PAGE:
(a) understanding (e.g., have appropriate language and possess efficient and effective strategies, based on authentic conceptual schemas), 

(b) fluency (at acceptable standards), and 

(c) applicability (can apply to other concepts, procedures, and in problem solving). 

Such a level of mastery ensures that students form strong, secure, and developmentally appropriate numeracy foundations for learning algebraic concepts and procedures so that these students can learn easier and go higher.  The development of those foundations is assured if we implement the Standards of Mathematics Practices (SMP) along with the CCSS-M content standards. 

As we expect every child to read fluently with comprehension by the end of third grade (approximately age 9), we should expect and work for every child to have mastery of numeracy by the end of fourth grade (approximately age 10) so that they can learn mathematics easily, effectively, and efficiently.  A fluent reader with comprehension can apply his/her reading skills to reading content in any discipline and in any context. Similarly, a student with fluent numeracy skills (language, understanding, fluency, and applicability) should be able to apply those skills for learning algebra and model problems in intra-mathematical, interdisciplinary, and extracurricular settings. 

A nation-wide discussion, verging on a political fight, is going on right now, concerning pro and con of the Common Core State Standards in Math (CCSS-M) and it involves every school in the country, whether they have adopted CCSS-M or not. This discussion has international and long-lasting implications for mathematics education.  Even those who have not adopted them, have given considerable thought to these standards. As we see it, the implementation of CCSS-M has considerably upped the ante in mastery, rigor, coherence, and developmental trajectories of mathematics ideas.  But, they have also opened the option of introducing ‘modeling,’ of realistic problems in the curriculum and teaching. That means the mathematics we teach should relate to other disciplines (i.e., STEM) and the real world (i.e., careers and professions). As a result, all school mathematics can be enlivened and made relevant, even exciting, to students by dipping into the vast array of applications (e.g., intra-mathematical, interdisciplinary, and extra-curricular) that mathematics has to real life. Our message, therefore, is: math, properly taught, need not turn away our students from “good” mathematics.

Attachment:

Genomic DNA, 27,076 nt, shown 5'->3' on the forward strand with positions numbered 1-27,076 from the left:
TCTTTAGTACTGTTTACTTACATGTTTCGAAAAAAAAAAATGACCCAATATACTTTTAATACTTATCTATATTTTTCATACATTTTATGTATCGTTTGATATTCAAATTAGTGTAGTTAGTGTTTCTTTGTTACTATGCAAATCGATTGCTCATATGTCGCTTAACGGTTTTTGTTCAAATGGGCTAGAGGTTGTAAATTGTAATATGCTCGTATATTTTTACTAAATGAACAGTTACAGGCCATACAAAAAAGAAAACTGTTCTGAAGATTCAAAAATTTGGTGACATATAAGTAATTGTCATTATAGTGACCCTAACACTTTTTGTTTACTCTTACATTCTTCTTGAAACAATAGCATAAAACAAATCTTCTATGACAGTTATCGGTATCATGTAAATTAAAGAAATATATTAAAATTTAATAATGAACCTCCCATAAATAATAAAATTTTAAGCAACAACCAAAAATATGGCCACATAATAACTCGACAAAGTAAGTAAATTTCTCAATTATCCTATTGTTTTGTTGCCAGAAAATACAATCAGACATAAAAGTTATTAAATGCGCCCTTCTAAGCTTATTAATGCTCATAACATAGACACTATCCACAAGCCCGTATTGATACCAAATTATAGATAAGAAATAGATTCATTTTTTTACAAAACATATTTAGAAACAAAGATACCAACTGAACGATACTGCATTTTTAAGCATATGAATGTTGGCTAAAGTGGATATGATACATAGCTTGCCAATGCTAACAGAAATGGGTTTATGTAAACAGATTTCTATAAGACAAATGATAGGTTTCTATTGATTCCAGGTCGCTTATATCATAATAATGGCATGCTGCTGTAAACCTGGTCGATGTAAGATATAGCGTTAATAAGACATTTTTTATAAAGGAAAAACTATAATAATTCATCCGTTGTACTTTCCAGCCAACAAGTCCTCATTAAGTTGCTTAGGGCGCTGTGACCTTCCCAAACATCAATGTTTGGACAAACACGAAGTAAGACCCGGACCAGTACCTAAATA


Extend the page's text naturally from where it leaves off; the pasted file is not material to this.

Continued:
This year, in this series of workshops on mathematics education, we will cover content and strategies related to key developmental milestones in mathematics—topics that form the backbone of school curriculum.  The objective is to help you learn about the content and instructional practices for teaching mathematics to all students effectively, including, those who struggle with the critical concepts and skills necessary for mastering numeracy and success in algebra.

This session will provide specific strategies and recommendations for content, instruction, intervention, remediation and draw upon currently available research-based evidence for teaching mathematics.  For more information, one can go to the many posts on this blog relevant to this topic.

The topics, in this workshop, deal with understanding the issue of learning problems in mathematics, including dyscalculia and mathematics difficulties due to dyslexia, dysgraphia, and other language related difficulties from Kindergarten through high school. 

In the field of dyscalculia, we have arrived at a place, where we need to move on from just focusing on the characteristics and profiles of students with dyscalculia to         

  • what are the reasons for the incidence and conditions of dyscalculia, and
  • what to do to help students who show such characteristics. 

In other words, on one hand, we should focus on understanding the nature of mathematics instruction that responds to these students’ learning needs. On the other hand, we need to focus on providing the classroom instruction so that the emergence of conditions due to dyscalculia are reduced significantly (i.e., preventive teaching). We also need to create, the classroom instruction that is dyscalculia friendly environment that minimizes the impact of conditions that may exacerbate the risk factors for dyscalculia.